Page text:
"One time at Black Mountain he [Charles Olson] said to me, "I need a college to think with," meaning, I understood, that he wanted the multiplicity of instance, all particular and active, not the discrete or isolating possibilities of a chosen few. "Come into the world," he said, "Take a big bite." It was poetry that could move with the necessary syntax and speed, to 'be here' coincident with recognition, a locating act. Just as Pound's Cantos proved a first time record of human thought so sustained for almost half a century, Olson then moved the art to an exceptional capacity for thinking itself. Given Olson's 'methodology,' a favorite term, poetry had no longer a simply literary or cultural practice. It became, rather, a primary activity and resource for what can be called "historical geography," as Duncan McNaughton notes, adding then with significant emphasis taken from Olson's characteristic friend, the geographer, Carl Sauer, that "nothing whatever is outside the consideration of historical geography."
How needs one say it? A tracking of the earth in time? A place? Olson loved John Smith's curious phrase, "History is the memory of time." Equally he prized the sense of history which he got from Herodotus as against the abstracting Thucydides ..."

in situ: Lived Space in Architecture and Cinema by Juhani Pallasmaa
"Lived space resembles the structures of dream and the unconscious, organized independently of the boundaries of physical space and time. Lived space is always a combination of external space and inner mental space, actuality and mental projection. In experiencing lived space, memory and dream, fear and desire, value and meaning, fuse with the actual perception. Lived space is space that is inseparably integrated with the subject's concurrent life situation. We do not live separately in material and mental worlds; these experiential dimensions are fully intertwined. Neither do we live in an objective world. We live in mental worlds, in which the experienced, remembered and imagined, as well as the past, present and future are inseparably intermixed. 'Who are we, who is each one of us, if not a combinatoria of experiences, information, books we have read, things imagined?,' Italo Calvino asks, and continues: 'Each life is an encyclopedia, a library, an inventory of objects, a series of styles, and everything can be constantly shuffled and reordered in every way conceivable.'"

Jacques Lacan: "The best image to sum up the unconscious is Baltimore in the early morning."

Lewis Mumford: "In the city, time becomes visible."

"In the world of Charles Darwin, evolution was particulate; it contained and traced the history of fins, claws, wings, and teeth. The Darwinian circle was immersed in the study of the response of the individual organism to its environment, and the selective impact of the environment upon its creatures. By contrast, just as biological evolution had brought the magic of the endlessly new in organic form, so the evolving brain, through speech, had literally created a superorganic structure unimaginable until its emergence.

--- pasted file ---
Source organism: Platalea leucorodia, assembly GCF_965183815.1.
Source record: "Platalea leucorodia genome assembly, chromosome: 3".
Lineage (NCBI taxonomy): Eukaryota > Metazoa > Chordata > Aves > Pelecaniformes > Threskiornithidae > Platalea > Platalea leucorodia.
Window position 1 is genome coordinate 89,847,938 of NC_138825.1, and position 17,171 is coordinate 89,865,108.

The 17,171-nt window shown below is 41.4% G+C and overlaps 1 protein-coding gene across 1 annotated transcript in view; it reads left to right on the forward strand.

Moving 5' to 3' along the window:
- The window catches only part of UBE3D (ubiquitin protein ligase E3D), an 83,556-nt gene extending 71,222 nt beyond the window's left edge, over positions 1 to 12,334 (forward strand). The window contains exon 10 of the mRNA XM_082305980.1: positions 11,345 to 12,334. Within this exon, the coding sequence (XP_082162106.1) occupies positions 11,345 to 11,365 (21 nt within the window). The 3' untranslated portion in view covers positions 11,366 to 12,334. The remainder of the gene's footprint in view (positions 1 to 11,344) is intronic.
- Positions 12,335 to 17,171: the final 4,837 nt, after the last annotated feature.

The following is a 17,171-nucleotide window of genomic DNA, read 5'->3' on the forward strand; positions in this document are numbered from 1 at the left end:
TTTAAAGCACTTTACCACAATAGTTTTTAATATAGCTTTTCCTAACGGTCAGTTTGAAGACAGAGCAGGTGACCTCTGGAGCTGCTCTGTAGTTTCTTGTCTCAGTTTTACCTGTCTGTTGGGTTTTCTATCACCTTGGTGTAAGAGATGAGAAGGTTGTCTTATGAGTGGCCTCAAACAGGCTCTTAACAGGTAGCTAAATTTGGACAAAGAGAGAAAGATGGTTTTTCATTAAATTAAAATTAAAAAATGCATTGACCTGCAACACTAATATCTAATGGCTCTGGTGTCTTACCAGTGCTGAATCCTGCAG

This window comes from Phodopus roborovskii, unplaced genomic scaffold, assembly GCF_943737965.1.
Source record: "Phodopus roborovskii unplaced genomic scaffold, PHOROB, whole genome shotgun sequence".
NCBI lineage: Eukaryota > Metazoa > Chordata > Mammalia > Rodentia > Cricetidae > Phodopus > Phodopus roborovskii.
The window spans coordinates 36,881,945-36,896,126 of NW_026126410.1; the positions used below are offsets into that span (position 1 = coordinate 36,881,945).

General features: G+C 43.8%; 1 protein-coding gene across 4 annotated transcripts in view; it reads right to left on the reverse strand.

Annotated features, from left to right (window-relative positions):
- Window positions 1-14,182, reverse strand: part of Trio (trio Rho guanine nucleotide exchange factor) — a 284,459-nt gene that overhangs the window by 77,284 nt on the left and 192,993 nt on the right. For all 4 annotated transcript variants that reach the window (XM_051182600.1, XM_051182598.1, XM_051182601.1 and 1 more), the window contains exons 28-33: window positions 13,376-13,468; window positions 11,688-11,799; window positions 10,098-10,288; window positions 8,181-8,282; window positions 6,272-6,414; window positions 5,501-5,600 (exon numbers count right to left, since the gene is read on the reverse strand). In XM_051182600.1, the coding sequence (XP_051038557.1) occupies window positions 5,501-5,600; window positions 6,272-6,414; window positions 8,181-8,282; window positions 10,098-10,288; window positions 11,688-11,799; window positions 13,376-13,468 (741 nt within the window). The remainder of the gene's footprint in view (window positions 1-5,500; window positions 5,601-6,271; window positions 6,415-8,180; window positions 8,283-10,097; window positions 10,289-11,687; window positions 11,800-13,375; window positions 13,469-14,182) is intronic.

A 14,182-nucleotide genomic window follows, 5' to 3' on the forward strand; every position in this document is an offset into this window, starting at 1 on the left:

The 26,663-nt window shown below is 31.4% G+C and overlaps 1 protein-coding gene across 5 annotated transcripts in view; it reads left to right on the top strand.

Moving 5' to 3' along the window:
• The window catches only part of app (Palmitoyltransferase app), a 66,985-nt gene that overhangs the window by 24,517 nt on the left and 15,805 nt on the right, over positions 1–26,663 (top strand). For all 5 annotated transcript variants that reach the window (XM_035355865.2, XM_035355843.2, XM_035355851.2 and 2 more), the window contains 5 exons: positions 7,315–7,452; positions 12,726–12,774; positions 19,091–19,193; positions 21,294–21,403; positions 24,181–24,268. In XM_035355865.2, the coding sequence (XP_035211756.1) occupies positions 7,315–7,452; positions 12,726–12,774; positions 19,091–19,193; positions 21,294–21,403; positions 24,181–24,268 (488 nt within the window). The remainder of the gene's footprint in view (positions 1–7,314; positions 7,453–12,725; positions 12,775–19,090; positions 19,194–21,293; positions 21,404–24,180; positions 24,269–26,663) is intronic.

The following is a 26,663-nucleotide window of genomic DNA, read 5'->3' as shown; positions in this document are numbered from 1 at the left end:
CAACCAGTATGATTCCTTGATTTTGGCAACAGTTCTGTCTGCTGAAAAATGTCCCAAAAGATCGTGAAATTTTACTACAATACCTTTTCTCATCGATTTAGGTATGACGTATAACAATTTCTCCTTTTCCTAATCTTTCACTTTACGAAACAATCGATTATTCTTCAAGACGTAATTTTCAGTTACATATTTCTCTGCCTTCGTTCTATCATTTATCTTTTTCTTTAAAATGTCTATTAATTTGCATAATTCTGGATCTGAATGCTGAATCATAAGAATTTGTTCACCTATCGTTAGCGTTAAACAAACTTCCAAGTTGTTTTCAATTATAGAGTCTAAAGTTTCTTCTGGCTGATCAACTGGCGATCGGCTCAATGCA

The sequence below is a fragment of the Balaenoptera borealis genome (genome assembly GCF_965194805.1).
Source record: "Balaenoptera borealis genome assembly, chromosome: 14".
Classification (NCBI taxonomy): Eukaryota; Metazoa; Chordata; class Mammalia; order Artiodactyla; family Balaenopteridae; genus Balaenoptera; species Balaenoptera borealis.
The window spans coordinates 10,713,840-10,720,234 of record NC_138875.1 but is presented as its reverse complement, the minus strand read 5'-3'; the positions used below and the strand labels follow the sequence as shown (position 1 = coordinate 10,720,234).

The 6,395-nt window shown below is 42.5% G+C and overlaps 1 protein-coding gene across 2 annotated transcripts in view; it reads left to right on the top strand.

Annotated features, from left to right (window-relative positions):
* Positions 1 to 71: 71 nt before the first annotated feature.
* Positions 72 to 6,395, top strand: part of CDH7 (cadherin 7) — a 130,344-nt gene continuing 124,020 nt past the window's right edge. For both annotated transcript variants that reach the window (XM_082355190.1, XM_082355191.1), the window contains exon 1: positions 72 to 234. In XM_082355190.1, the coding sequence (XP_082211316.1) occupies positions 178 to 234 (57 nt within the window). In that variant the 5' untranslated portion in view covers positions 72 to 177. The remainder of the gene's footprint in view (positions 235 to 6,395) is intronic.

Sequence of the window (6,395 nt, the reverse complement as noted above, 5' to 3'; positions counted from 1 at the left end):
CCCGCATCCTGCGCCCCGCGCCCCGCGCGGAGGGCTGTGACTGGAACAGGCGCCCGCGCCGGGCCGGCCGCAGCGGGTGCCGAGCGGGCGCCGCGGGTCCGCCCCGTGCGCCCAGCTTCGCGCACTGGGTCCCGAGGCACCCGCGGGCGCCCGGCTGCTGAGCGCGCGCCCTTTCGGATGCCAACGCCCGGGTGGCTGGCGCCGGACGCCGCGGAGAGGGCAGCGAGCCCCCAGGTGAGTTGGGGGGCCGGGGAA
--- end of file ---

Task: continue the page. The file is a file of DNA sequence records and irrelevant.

Alfred Russel Wallace, Darwin's contemporary, perceived that with the emergence of the human brain, man had, to a previously inconceivable degree, passed out of the domain of the particulate evolution of biological organs and had entered upon what we may call history."
Loren Eiseley - The Invisible Pyramid (Rupert Hart-Davis, 1971, pages 18-19)

The Nature of Time by Humberto Maturana

"Evolution and design, the course of nature and man's intervention in it, are notions that seem to clash in the dualistic view taken by Western thought. Human action is usually set off against all other movement in the universe. Or if it is recognized as an expression of life at large, the latter is viewed by conventional Western science as a specific, rare, and, in the end, futile process which pushes uphill against the broad stream washing downhill toward increasing randomness and entropy. In such a dualistic view, human life finds its meaning in the margin left between the attitudes of Promethean rebellion and devout fatalism.
Recent breakthroughs in physical science, in particular in the field of nonequilibrium thermodynamics, point the way toward overcoming the duality of older models.
[...] Physical systems, human systems, mind systems ... mutate toward new dynamic regimes whenever they become stifled by the debris of past entropy production."
Erich Jantsch - Design for Evolution: Self-Organization and Planning in the Life of Human Systems (George Braziller, 1975, pages xvi-xvii)

Usability News - Excerpt: Toward a Critical Practice in Design
Malcolm McCullough: "Good design is felt to be communicative. Arguments for design as a liberal art assert that it is principally a communication discipline. Arguments for the importance of artifacts assert that much of this communication is tacit. Cultural expression uses genres and their formal types as a means, not an end. Content is participatory; it is something you do, or perceive, and not simply information you receive."

BookBlog: Topic is a pheromone [vide Ants and Jane Jacobs]